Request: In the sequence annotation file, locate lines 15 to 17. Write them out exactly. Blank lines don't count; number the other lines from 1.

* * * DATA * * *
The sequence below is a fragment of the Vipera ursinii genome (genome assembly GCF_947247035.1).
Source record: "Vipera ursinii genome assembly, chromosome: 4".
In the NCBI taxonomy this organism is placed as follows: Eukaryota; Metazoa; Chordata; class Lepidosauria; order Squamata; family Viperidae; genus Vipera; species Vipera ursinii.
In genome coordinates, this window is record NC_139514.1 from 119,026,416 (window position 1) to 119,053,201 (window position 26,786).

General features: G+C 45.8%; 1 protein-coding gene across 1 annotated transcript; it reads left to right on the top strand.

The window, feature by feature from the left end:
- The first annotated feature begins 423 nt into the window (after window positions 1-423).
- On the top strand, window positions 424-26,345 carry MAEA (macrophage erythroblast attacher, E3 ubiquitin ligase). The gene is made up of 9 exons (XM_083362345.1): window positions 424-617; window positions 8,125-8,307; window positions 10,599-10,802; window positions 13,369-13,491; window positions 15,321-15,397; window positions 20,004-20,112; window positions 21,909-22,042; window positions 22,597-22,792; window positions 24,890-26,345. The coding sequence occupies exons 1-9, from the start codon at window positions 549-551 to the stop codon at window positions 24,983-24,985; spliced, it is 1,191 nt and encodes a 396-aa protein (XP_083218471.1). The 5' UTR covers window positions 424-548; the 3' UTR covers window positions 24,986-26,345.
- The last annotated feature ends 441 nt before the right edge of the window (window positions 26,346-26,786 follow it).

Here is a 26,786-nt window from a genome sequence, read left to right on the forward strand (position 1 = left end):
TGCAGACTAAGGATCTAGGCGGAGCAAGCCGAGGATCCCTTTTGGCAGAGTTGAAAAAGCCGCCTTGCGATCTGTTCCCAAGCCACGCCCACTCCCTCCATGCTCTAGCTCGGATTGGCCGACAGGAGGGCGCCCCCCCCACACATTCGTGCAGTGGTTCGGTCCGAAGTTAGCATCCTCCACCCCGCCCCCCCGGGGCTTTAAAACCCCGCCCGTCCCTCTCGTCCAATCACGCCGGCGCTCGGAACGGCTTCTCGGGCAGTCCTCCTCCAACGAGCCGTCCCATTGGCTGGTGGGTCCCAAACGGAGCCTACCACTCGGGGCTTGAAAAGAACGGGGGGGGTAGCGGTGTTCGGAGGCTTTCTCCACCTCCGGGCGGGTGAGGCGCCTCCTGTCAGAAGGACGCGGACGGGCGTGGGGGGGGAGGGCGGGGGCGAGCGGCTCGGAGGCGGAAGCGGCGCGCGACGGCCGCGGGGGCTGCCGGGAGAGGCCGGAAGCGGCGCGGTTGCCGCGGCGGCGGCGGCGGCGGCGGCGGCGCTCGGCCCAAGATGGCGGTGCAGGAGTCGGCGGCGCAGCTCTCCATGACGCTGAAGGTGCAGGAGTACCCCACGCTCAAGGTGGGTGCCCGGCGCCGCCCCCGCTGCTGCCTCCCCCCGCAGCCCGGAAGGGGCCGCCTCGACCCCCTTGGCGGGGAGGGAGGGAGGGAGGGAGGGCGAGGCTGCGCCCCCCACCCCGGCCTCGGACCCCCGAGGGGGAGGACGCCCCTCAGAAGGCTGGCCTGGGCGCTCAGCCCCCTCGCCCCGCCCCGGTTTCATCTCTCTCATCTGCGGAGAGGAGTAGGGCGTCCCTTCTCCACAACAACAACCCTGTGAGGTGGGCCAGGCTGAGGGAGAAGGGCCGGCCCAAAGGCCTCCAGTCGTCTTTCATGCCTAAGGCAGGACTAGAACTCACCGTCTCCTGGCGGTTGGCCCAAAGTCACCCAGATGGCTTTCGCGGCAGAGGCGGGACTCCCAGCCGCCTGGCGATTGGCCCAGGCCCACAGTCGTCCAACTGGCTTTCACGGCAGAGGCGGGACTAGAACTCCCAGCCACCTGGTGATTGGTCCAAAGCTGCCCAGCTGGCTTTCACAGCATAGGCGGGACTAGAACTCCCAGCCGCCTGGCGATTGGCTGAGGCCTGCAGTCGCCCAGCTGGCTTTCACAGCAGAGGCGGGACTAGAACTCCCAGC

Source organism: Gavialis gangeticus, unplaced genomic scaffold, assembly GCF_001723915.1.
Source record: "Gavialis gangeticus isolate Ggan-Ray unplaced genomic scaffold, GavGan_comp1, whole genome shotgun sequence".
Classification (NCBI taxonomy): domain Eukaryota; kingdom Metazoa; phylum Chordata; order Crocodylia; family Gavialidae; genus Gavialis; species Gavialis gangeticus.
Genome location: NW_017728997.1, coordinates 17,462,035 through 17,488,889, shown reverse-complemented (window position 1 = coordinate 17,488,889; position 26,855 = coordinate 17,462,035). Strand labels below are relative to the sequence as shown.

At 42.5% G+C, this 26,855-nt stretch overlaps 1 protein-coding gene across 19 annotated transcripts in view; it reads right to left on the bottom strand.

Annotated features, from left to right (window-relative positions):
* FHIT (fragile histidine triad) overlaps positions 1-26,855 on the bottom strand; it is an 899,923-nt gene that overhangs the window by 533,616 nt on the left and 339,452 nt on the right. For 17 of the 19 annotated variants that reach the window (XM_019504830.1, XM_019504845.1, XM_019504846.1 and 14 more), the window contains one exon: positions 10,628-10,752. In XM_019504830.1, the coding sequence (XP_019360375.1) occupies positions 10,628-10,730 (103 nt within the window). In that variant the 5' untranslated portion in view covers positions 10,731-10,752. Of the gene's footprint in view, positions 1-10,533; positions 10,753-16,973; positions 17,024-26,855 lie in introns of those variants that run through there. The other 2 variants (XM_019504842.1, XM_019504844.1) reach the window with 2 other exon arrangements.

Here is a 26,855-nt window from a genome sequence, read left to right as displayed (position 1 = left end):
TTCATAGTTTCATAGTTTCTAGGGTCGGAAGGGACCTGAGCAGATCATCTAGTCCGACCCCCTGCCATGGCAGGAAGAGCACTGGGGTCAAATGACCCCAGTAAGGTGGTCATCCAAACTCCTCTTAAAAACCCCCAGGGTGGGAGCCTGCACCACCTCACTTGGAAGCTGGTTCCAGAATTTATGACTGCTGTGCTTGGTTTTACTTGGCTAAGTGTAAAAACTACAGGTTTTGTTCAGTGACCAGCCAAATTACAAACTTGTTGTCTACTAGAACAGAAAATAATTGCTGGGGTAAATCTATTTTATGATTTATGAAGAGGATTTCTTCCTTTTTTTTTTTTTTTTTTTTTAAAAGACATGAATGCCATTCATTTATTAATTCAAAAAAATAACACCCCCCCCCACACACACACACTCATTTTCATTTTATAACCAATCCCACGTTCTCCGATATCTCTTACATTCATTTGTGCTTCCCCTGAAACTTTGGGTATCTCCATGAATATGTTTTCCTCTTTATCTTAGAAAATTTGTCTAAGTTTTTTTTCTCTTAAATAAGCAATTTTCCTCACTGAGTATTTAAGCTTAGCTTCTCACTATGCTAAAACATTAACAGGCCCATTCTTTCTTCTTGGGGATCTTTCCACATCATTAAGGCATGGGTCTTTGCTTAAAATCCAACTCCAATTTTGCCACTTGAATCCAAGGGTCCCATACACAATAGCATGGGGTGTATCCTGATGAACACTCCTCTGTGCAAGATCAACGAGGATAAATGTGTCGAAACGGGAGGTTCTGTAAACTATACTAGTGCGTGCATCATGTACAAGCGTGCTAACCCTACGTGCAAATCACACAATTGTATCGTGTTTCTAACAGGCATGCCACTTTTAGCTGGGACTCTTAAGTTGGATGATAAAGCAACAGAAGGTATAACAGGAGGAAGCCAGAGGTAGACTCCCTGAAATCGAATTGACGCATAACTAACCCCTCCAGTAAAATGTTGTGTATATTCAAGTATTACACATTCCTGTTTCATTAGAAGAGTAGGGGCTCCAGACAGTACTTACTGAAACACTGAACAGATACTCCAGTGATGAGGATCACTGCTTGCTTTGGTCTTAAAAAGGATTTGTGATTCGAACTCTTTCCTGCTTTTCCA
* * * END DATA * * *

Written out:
Genome location: NW_017728997.1, coordinates 17,462,035 through 17,488,889, shown reverse-complemented (window position 1 = coordinate 17,488,889; position 26,855 = coordinate 17,462,035). Strand labels below are relative to the sequence as shown.

At 42.5% G+C, this 26,855-nt stretch overlaps 1 protein-coding gene across 19 annotated transcripts in view; it reads right to left on the bottom strand.

Annotated features, from left to right (window-relative positions):